Bimal Jalan on India- Priorities for the Future at #Thinkers Sandbox
It is for the first time that India was able to form a majority government in 2014. This was an opportunity which paved a way for the elected government to make decisions and bring in reforms to simplify various systems that have been put in place for years now.
Presently, India has all the economic potential and all we need to make sure now is that we can take some meaningful steps to simplify our policy-making and implementation process.
India’s recent economic history can be divided into two periods. One is from 1980 to 2000, and the second is from 2000 to 2015. The two periods are quite different from one another in terms of the evolution of policy and government structures. On one hand, the period from 1990 to 2000 saw as many as nine governments where six of them had terms of less than one year and therefore could not do much in terms of improving the economic environment in the country. On the other hand, India witnessed three majority governments between 2000 to 2015 as they were in full 5-year terms. However, these were also coalition governments so nothing concrete could be done even though the country had all the opportunities and comparative advantages that we have today. 2014 was the first time when India was able to form a majority government. This was an opportunity which paved a way for the elected government to make decisions and bring in reforms to simplify various systems that have been put in place for years now.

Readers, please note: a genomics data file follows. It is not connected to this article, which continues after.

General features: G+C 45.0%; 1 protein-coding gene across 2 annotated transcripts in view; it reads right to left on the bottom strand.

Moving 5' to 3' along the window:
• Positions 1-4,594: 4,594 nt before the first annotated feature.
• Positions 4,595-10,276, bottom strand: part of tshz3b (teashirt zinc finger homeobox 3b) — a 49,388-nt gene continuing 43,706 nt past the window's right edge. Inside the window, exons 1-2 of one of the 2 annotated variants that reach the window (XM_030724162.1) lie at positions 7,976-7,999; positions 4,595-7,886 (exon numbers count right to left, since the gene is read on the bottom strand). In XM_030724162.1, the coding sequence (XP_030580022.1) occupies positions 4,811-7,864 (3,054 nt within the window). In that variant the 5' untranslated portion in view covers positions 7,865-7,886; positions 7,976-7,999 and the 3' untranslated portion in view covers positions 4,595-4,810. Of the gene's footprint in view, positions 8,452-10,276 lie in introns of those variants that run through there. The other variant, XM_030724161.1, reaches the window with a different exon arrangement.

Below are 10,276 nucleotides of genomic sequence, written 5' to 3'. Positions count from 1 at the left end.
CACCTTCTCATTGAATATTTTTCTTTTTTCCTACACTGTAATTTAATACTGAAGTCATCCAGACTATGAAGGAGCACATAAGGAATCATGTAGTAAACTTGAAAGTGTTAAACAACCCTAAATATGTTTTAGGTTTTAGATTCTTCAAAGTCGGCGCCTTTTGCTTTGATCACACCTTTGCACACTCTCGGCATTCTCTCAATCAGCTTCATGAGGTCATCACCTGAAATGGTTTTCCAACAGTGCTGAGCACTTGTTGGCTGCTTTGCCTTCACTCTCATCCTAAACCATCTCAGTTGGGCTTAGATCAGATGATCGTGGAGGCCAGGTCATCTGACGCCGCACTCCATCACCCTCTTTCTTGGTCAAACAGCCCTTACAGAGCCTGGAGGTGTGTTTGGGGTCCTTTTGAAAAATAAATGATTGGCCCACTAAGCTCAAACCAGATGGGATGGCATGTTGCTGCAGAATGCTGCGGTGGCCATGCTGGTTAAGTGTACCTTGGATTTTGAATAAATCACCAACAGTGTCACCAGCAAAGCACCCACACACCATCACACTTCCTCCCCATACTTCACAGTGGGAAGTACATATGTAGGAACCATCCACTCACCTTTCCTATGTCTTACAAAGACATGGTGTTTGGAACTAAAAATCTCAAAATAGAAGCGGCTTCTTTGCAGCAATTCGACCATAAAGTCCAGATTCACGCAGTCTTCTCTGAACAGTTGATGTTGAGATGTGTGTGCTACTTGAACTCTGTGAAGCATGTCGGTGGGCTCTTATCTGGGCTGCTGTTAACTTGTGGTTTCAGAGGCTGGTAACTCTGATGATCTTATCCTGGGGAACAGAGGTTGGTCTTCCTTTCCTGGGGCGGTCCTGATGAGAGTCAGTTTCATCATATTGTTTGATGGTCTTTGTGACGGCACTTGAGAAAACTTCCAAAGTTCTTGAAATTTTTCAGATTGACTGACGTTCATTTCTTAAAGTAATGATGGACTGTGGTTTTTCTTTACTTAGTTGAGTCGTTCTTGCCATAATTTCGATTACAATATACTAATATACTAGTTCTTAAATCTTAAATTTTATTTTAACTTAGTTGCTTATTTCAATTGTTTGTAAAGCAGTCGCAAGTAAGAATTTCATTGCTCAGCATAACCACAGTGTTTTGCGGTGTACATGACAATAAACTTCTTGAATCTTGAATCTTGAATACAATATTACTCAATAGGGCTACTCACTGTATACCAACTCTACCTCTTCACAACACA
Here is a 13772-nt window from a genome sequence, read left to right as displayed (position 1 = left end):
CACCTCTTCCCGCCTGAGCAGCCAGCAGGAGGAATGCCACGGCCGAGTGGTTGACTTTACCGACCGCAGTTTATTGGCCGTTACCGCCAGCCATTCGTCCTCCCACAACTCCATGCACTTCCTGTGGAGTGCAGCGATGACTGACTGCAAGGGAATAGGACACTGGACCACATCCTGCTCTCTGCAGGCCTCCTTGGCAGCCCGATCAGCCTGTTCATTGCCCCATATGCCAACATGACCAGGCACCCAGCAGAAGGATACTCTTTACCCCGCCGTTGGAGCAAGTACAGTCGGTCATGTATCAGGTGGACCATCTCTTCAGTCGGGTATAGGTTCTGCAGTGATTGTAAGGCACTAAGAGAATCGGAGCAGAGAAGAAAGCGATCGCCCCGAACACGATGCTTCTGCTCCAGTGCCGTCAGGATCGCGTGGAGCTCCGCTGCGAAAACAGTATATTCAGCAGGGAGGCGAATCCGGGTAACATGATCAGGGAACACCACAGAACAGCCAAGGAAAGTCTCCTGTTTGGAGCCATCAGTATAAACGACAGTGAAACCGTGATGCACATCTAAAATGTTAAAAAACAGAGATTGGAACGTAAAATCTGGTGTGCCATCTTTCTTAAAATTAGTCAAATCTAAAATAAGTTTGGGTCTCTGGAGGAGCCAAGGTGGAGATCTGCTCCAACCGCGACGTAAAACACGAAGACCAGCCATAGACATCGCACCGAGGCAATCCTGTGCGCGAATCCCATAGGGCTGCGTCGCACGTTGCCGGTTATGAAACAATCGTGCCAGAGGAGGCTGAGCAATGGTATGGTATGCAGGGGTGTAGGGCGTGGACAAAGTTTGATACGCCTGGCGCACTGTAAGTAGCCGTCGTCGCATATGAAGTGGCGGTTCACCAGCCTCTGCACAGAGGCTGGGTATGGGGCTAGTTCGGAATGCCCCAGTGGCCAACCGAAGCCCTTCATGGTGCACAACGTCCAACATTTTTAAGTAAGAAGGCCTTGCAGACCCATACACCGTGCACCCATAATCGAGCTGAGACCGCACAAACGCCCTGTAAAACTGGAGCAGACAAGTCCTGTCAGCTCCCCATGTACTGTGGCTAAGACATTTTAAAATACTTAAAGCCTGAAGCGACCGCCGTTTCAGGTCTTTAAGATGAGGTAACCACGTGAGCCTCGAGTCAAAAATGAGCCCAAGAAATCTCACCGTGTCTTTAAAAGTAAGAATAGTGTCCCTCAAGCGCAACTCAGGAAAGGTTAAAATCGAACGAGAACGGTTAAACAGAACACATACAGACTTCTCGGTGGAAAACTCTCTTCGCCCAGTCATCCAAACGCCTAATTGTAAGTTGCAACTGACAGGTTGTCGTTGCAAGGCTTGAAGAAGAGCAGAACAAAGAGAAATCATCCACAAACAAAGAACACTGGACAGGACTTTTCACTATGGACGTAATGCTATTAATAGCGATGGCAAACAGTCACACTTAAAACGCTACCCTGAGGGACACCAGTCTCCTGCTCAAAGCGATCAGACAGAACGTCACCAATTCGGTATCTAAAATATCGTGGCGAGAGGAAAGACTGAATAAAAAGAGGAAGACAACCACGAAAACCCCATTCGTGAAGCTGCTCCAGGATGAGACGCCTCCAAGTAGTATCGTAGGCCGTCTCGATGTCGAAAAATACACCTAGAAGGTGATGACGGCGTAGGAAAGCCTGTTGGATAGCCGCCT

There are certain broad segments where a decision is required. The first relates to our political system. One of the most pertinent questions is that why does India continue to have the same age-old colonial heritage in terms of the role of government? For example, why do we see that all the powers are with the centre when the solution lies in decentralization? Areas such as internal security and cross-border security are of strategic importance and are therefore always advisable to be under the purview of the central government, but governance and implementation of policies should be potentially under the ambit of the states. The idea is that India now has the capacity and a will to get transformed so the decentralized forces should now be given a larger role in governance. Similarly, India must also take on political reforms. For example, the Anti-Defection Law was well thought out when introduced, but over time it has resulted in nothing but a party system that is fragmented by all means.
It should not be a question of ideology, but about governance and setting priorities. Presently, India has all the economic potential and all we need to make sure now is that we can take some meaningful steps to simplify our policy-making and implementation process. Credit must go to the current government for introducing major reforms in the economic arena and then moving on to monitoring progress on a continuous basis.